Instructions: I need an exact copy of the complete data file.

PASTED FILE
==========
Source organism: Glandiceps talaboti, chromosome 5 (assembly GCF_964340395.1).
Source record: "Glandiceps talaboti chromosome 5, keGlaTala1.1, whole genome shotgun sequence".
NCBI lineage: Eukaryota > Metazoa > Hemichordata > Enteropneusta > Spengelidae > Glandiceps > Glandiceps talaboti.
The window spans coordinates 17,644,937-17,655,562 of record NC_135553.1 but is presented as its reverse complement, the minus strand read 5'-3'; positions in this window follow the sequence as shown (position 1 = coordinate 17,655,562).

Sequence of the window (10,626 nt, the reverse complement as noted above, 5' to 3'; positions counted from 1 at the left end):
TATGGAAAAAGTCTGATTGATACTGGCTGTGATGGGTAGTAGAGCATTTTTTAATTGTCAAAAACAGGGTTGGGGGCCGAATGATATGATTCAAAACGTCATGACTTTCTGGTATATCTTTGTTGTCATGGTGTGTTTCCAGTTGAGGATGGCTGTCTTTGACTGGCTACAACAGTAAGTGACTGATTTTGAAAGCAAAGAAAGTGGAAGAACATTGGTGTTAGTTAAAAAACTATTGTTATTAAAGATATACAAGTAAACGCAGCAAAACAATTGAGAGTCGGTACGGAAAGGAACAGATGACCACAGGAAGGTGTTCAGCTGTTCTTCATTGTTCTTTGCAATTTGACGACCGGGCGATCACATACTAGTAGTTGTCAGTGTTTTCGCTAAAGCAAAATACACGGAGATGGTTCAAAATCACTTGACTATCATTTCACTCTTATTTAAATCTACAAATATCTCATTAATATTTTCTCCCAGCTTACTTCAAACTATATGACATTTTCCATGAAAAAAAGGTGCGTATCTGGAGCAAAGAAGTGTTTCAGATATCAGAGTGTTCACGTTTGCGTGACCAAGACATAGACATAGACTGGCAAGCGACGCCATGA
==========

Source organism: Glandiceps talaboti, chromosome 5 (assembly GCF_964340395.1).
Source record: "Glandiceps talaboti chromosome 5, keGlaTala1.1, whole genome shotgun sequence".
NCBI lineage: Eukaryota > Metazoa > Hemichordata > Enteropneusta > Spengelidae > Glandiceps > Glandiceps talaboti.
The window spans coordinates 17,644,937-17,655,562 of record NC_135553.1 but is presented as its reverse complement, the minus strand read 5'-3'; positions in this window follow the sequence as shown (position 1 = coordinate 17,655,562).

Sequence of the window (10,626 nt, the reverse complement as noted above, 5' to 3'; positions counted from 1 at the left end):
TATGGAAAAAGTCTGATTGATACTGGCTGTGATGGGTAGTAGAGCATTTTTTAATTGTCAAAAACAGGGTTGGGGGCCGAATGATATGATTCAAAACGTCATGACTTTCTGGTATATCTTTGTTGTCATGGTGTGTTTCCAGTTGAGGATGGCTGTCTTTGACTGGCTACAACAGTAAGTGACTGATTTTGAAAGCAAAGAAAGTGGAAGAACATTGGTGTTAGTTAAAAAACTATTGTTATTAAAGATATACAAGTAAACGCAGCAAAACAATTGAGAGTCGGTACGGAAAGGAACAGATGACCACAGGAAGGTGTTCAGCTGTTCTTCATTGTTCTTTGCAATTTGACGACCGGGCGATCACATACTAGTAGTTGTCAGTGTTTTCGCTAAAGCAAAATACACGGAGATGGTTCAAAATCACTTGACTATCATTTCACTCTTATTTAAATCTACAAATATCTCATTAATATTTTCTCCCAGCTTACTTCAAACTATATGACATTTTCCATGAAAAAAAGGTGCGTATCTGGAGCAAAGAAGTGTTTCAGATATCAGAGTGTTCACGTTTGCGTGACCAAGACATAGACATAGACTGGCAAGCGACGCCATGA